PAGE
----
Friday, June 10, 2011

Creative memorials in the Land of Enchantment

By S. Derrickson Moore
LAS CRUCES — A cozy group of stuffed animals lovingly nestled on a child’s grave. Crosses, creatively handcrafted out of everything from yucca branches to PVC pipe and weathered wood.
Colorful wreaths made out of red, white and blue silk flowers, positioned carefully on the grave of a soldier who died in World War II. A photograph and a frilly dress commemorating the tragically short life of a pretty young woman who was murdered in Juarez.
A descanso with flowers on the side of a busy street, where a promising teenager lost his life to a reckless driver. Ashes, scattered with a handful of rose petals, and prayers and a song for a dear friend, echoing on the banks of the Rio Grande.
An unexpected glimpse of pueblo mourners on horseback, gathered in a sacred circle in the mountains of ancient Acoma.
That’s just a small sampling of tender displays that have moved me while encountering memorial tributes here.
A sage once told me that the best way to get to know the corazon y alma (heart and soul) of a community is to walk through its cemeteries.
So that’s what I did, when I first moved to Las Cruces in the 1990s. I visited final resting grounds from Mesilla to the foothills of the Organs and the village of Tortugas.
I traced the history of famous figures and families who have buried their loved ones here for many generations, at the Masonic Cemetery on South Compress Road and San Albino Cemetery in Mesilla.
I visited artist John Meig’s backyard burial site for a beloved adopted son in San Patricio, a little community outside Ruidoso.
I found some of the most creative expressions of love and caring in the very heart of downtown Las Cruces, at St. Joseph Cemetery on Las Cruces Ave., near what native Las Crucens still call the “new” St. Genevieve’s Church.
The graves often tell a poignant tale themselves: dates on a gravestone testify about lives cut short ... in battle, in childbirth, in childhood. There are loving words, sometimes photos of the beloved, and statues of saints and angels.
Occasionally, you’ll find elaborate family compounds, sometimes with fences and landscaping; hardscaped perpetual monuments in the eternal mode of the great pyramids.
But it’s the more ephemeral tributes that speak to me: cards, notes, letters and fresh flowers, a small toy. Things that can travel with the wind, or meld into the earth with the coming of summer rains.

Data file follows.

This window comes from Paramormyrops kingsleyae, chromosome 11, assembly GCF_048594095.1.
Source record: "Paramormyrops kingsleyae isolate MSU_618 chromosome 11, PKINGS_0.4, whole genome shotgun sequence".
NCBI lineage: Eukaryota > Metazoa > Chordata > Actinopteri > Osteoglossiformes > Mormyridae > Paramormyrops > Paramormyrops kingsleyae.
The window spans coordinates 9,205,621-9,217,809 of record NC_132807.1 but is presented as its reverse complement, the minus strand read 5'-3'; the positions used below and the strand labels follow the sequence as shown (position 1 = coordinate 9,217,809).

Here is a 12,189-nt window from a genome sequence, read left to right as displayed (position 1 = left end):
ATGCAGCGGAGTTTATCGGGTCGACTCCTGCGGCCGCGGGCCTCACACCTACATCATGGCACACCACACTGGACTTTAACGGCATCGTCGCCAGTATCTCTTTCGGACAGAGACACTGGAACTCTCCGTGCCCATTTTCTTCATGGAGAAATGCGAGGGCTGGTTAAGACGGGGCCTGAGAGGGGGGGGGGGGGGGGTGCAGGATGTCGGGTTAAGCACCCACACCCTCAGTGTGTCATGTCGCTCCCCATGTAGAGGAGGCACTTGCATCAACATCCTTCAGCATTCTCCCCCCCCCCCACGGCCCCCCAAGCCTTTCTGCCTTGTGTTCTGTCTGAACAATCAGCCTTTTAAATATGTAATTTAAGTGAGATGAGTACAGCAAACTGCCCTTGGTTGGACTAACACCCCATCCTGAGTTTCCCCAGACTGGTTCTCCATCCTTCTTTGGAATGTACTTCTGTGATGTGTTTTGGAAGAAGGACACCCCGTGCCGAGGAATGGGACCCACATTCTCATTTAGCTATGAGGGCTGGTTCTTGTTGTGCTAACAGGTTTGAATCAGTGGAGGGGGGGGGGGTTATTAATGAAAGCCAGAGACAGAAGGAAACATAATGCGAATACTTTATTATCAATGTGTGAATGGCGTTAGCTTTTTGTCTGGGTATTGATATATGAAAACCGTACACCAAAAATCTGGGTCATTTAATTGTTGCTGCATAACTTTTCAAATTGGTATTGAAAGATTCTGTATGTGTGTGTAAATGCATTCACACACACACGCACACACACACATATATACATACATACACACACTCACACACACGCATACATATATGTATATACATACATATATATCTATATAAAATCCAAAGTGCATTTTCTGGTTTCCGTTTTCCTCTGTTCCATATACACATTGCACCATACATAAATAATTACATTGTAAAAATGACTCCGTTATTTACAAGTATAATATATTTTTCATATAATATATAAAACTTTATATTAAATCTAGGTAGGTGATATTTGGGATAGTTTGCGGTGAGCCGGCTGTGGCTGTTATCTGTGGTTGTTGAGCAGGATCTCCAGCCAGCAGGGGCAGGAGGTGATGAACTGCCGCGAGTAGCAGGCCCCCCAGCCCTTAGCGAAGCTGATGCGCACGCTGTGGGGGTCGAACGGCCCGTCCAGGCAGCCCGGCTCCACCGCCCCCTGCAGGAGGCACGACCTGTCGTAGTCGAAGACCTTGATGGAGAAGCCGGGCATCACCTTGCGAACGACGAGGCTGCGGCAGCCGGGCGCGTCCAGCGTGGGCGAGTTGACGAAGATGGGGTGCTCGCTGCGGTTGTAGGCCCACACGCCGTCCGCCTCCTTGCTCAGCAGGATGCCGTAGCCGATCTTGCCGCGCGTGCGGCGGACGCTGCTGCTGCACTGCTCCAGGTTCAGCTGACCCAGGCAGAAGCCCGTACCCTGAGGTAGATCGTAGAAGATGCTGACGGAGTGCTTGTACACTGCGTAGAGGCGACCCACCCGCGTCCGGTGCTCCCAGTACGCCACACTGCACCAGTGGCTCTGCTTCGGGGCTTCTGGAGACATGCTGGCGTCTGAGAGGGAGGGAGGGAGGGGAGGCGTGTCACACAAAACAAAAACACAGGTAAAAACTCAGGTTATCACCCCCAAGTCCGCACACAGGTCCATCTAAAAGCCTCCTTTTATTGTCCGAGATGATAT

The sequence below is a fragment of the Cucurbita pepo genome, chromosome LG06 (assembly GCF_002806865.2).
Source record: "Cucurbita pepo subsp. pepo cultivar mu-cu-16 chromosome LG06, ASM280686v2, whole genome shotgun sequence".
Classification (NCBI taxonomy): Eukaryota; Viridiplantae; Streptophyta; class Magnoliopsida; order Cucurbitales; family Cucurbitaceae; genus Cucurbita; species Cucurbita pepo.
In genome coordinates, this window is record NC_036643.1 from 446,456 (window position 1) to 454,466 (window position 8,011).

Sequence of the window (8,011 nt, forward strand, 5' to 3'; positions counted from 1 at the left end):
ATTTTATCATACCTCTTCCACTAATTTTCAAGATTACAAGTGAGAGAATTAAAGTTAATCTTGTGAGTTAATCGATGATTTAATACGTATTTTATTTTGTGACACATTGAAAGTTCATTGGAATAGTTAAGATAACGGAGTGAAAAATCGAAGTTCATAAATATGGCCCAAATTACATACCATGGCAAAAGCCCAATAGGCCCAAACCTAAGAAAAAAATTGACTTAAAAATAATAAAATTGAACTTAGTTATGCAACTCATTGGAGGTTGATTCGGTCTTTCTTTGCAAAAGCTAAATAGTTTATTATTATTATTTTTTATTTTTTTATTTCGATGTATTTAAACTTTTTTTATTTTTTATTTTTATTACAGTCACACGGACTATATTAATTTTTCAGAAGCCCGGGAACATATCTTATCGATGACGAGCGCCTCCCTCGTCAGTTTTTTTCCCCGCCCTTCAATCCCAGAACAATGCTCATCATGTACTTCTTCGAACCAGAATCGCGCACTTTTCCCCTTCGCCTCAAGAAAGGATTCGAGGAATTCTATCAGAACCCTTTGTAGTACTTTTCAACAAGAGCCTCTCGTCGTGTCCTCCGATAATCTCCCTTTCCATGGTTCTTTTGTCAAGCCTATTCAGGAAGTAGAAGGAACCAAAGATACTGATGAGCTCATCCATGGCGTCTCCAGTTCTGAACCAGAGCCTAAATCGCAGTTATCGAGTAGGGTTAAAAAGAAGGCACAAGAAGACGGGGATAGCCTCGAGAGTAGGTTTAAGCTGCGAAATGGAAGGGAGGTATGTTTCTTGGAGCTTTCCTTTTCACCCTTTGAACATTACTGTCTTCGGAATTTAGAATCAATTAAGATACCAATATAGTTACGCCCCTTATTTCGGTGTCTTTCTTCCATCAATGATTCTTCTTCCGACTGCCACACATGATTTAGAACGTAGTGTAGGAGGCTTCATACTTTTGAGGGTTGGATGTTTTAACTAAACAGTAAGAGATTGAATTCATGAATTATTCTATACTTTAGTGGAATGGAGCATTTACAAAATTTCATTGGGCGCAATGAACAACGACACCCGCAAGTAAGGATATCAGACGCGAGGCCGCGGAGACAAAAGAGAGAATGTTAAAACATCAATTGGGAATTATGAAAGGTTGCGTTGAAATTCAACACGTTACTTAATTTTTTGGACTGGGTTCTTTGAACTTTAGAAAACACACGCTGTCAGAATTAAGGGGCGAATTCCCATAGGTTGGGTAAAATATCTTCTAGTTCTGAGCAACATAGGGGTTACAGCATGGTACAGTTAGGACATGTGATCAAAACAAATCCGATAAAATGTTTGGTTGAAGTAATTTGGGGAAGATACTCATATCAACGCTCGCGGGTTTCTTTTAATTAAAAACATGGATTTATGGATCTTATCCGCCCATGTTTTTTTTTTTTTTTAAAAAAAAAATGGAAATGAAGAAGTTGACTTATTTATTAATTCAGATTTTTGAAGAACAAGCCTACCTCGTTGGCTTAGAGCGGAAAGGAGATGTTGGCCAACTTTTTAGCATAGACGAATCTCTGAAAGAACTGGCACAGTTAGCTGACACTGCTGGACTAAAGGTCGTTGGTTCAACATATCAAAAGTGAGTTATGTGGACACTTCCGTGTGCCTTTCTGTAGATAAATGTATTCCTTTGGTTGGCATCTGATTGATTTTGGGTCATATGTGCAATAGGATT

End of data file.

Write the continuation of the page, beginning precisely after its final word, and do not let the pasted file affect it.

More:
Things like the tiny origami birds in the Peace Crane Wall, the project of a Las Cruces couple, Tim Reed and Vickie Aldrich.
They were inspired by a memorial thousands of miles away. In 1955, moved by a Japanese legend of a recovery inspired by the creation of 1,000 paper cranes, people throughout Japan folded cranes for Sadako Sasaki, who was a toddler in a home about a mile from ground zero when the first atom bomb was dropped on Hiroshima. Radiation and ensuing leukemia killed her on the threshold of her teens.
The Children’s Peace Monument in Hiroshima’s Peace Memorial Park features a statue of Sadako holding a golden crane, and an inscription: “This is our cry. This is our prayer. Peace in the world.”
Tim and Vickie decided to create a monument with an origami crane and a brief biography and photo, if available, of every U.S. service man and woman who dies in the conflicts in Iraq and Afghanistan.
I first met them when we were a few years into what has become the longest continued conflict in our nation’s history.
Since then, Vickie has taken the ever-growing memorial on a 2008 trip to Washington, D.C., and there have been displays of all or parts of the memorial at sites ranging from Día de los Muertos observances on the Mesilla Plaza to the Las Cruces Veterans Park.
“There were over 5,000 cranes when we updated it last year. We last set it up on April 9 near Johnson Park, by the Branigan Library,” she said.
Tim once told me he made it a point to really pay attention to each life sacrificed, as he folded every crane and searched online for photos and information about each person. And sometimes, even —or especially — after years of folding cranes, he cries, while memorializing people he has never met.
The truest, most enduring memorials live in our hearts and minds and souls, I believe.
But there is much to be said, too, for finite expressions in our material world which can inspire us to ponder the lives we live now and the ways we will be remembered.
And experiencing the creative, thoughtful, tenderly sacred ways we memorialize in the Land of Enchantment can make you feel good about living here and better, I think, about eventually heading for the hereafter yourself.

S. Derrickson Moore can be reached at; (575) 541-5450. To share comments, go to and click on Blogzone and Las Cruces Style.

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